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The Mercy Rule

The Worst Idea in Sports

Most television networks would not take time out of their own broadcasting schedules to air formal-dress jerk-off awards, for obvious reasons. But if the network in question was an all-sports network trying to figure out what to do with a weekday night...
July 15, 2012, 1:30pm

This is in no way to say that it won't happen before we die, and perhaps immediately at the moment before we die. But it seems unlikely that there may ever be an award show called the CEEBIES, in which CBS rents out a theater in Los Angeles, has its interns shampoo a red carpet and sets David Caruso up with a white tux and a garbage bag full of prescription meds so he'll host the thing, and then hands out some sort of barf-trophy to the saddest ostensibly comic moment in Two and a Half Men or the most surveillance-positive episode of CSI: Miami. This is only in part because CBS just cancelled CSI: Miami, and because Caruso won't wear anything but linen due to what he claims are legitimate allergies; it's mostly because a network hosting a meta-award show for itself, in prime time, is an awful idea. So awful, in fact, that ESPN has been doing it for two decades now.


Most television networks would not take time out of their own broadcasting schedules to air formal-dress jerk-off awards, for obvious reasons. But if the network in question was an all-sports network trying to figure out what to do with a weekday night during the Major League Baseball All-Star break, at a time when the only other active professional or collegiate sport is the WNBA, then it might—might—be an idea that is not instantly laughed/wept out of the room. That may be the most convincing explanation for why ESPN created the ESPY Awards, but how the ESPYs—the worst idea in sports, and the least essential award show in a world that already has the People's Choice Awards—have now lasted for twenty years is a considerably harder thing to explain.

In recent years, ESPN's programming has made a loud, silly, but mostly seamless transition to a doofily hetero-male sports analogue to Entertainment Tonight. This is good in that ESPN lacks the actual sociopathic anti-humanity edges of something like TMZ, but bad insofar as most things on ESPN which are not actual sporting events have played as Tebow-obsessed takes on the ghoulish, chiclet-toothed Pre-Pre-Red Carpet Preview Pre-Shows that choke non-sports television before entertainment award shows—lite bickering and flimsy speculation, and dad-grade japery, familiar faces in pancake makeup mouthing familiar words they don't quite seem to mean. To the extent that the ESPYs pre-show felt different from the programming that would ordinarily have filled this space, it was only insofar as the Pardon the Interruption team was pretending to disagree about LeBron James out of doors, in Los Angeles.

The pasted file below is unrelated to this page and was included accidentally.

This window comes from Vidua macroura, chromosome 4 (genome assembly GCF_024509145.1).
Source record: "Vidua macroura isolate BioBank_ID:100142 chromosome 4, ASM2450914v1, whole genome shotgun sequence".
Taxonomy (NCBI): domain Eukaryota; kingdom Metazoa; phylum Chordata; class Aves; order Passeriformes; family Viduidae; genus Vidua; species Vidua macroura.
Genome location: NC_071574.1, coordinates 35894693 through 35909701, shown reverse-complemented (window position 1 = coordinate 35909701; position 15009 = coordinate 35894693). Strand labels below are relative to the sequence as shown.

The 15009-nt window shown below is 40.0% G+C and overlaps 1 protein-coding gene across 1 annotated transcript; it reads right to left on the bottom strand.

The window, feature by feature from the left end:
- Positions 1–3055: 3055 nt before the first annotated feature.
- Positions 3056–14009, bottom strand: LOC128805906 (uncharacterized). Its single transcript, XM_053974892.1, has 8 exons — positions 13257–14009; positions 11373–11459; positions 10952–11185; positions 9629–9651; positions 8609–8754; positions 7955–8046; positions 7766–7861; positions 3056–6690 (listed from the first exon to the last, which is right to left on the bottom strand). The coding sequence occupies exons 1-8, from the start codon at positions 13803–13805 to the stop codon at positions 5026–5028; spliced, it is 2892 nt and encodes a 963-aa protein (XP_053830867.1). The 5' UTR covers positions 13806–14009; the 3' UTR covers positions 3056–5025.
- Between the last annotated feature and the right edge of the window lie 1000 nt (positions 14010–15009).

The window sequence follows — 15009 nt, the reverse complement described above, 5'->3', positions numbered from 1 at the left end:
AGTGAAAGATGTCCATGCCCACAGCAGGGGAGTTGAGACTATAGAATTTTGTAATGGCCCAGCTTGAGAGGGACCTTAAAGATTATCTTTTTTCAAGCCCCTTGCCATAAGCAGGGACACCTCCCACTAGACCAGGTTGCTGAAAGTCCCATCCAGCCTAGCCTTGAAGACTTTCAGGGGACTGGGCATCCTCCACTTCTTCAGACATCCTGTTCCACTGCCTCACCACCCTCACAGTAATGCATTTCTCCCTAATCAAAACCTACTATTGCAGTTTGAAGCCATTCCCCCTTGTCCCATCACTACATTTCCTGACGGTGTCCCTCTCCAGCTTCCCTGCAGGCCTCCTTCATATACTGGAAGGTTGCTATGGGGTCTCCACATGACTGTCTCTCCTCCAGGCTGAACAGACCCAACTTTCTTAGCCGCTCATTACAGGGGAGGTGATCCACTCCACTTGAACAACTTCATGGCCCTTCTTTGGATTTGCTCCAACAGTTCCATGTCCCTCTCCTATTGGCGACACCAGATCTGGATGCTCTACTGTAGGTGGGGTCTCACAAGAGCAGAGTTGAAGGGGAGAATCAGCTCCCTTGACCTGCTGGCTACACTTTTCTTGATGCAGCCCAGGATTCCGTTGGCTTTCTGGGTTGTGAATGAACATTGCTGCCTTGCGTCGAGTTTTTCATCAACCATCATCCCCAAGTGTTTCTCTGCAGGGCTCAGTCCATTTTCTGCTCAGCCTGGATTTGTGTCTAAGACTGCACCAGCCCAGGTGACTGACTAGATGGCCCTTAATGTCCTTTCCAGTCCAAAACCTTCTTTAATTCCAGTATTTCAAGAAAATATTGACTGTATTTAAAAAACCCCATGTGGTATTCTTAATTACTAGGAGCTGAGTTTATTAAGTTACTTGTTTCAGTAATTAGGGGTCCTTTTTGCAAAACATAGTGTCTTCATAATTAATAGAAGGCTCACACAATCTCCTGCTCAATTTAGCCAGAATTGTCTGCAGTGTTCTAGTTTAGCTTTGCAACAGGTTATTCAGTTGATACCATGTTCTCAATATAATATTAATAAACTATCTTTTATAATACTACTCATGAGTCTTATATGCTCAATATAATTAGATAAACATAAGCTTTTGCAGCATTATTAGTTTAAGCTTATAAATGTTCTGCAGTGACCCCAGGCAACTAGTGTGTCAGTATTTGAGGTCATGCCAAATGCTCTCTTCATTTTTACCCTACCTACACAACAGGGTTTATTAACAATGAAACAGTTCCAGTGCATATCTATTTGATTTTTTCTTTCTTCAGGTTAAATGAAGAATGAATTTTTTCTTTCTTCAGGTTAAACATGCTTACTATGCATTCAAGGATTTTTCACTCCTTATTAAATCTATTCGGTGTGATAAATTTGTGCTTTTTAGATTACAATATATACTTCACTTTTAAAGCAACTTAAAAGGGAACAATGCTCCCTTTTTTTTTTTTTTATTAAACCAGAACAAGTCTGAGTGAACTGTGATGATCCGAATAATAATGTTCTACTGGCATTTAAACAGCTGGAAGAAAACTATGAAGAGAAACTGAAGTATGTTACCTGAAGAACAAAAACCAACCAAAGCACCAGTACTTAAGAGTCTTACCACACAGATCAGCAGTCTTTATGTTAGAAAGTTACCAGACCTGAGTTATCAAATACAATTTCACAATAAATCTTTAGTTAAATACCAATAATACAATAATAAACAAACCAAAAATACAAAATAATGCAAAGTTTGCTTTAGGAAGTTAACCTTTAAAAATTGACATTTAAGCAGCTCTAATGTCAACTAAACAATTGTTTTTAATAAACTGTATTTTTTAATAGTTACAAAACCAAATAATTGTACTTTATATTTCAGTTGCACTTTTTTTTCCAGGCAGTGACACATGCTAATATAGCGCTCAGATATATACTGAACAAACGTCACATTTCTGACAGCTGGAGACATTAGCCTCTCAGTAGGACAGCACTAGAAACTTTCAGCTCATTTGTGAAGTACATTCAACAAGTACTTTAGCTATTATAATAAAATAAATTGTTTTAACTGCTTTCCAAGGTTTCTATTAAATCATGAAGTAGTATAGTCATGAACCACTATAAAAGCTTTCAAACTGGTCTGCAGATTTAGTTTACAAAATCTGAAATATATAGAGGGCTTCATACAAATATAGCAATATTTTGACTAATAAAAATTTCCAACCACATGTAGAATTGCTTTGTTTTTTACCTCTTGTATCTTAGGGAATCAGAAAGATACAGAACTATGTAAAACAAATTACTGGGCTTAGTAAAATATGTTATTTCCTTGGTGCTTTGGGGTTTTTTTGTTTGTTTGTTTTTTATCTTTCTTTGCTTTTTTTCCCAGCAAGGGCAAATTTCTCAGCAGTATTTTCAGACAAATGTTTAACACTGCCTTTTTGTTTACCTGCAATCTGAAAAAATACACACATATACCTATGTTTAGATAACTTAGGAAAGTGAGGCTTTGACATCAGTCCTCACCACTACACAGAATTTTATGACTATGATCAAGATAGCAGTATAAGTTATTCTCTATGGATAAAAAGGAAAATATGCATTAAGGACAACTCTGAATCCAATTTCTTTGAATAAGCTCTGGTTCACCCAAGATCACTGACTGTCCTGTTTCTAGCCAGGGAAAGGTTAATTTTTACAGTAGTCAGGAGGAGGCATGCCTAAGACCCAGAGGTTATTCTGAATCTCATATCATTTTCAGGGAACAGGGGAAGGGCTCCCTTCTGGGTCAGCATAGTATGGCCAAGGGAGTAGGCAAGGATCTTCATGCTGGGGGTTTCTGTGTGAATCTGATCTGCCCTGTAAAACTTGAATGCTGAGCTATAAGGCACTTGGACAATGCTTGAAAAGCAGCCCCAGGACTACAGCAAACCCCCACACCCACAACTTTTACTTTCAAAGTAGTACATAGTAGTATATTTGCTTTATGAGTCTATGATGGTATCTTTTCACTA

The show itself was, of course, pretty awful. For the most part, it was awful in the ways you'd expect: dazed-looking players honored with awards used the word "unbelievable" a lot and thanked God, and their owners. Highlight reels were scored to the worst music in the world, ranging from Flo Rida motivational raps to a nu-metal cover of Bob Marley's "Get Up, Stand Up;" selected dunks and touchdowns spun backwards and forwards during gassy dubstep bass drops. The usual mayonnaise-y Teleprompter'ed award-show jokes were not terribly improved when read aloud by nervous hockey players and snowboarders with seventh-grade educations. Kenny Chesney was present. The camera cut often to shots of Tebow, the popular evangelical meat-nugget  who appeared to be taking in every one of host Rob Riggle’s jokes on a seven-second delay. Patriots tight end Rob Gronkowski seemed particularly flustered by human speech; he came off like the Incredible Hulk being played by Michael Cera. Around the two-hour mark, the show took a break for something very much like a highlight montage of the previous two hours.

All of which was clearly not good, if not quite unbearable. The highlight reels of highlight reels were, of course, ridiculous—a self-administered proctological exam with weepy, strummy bro-pop song under it and applause at the end. There's something inherently funny about the idea of "20 Years of Moments," which seemed to be the theme of most of this—inherently funny in the way that "Two Decades of Weather" or "A Quarter Century of Breakfast" is both vague enough and clearly meaningless enough to seem like a satire of something, or everything.

But ESPN is not into satire, especially where ESPN is involved. Each moment—out of context, out of time, cut to the beat of a bloodless autotuned Fergie chorus or some strummy bro's feelings—had been reduced to nonsense, but had been simultaneously taken very, very seriously. Halfway through, Chris Berman, the network's eminent anthropomorphized roast beef and punmaster emeritus, toddled onstage to single out various athletes in attendance for the moments they had given us. "Mike Piazza, where's Michael?" Berman asked, sounding like a Canadian Club-ed high school football coach at an awards banquet. The camera found what was either Mike Piazza or a marzipan rendering of Mike Piazza; it was difficult to tell. "Days after 9/11, you helped a bewildered nation to begin to heal, thank you." Berman was talking about a home run that Piazza had hit in baseball’s first game back, back in 2001. Piazza, to his credit, looked somewhat bewildered. And then Berman moved on, and the silly, if deeply heartfelt applause washed things forward.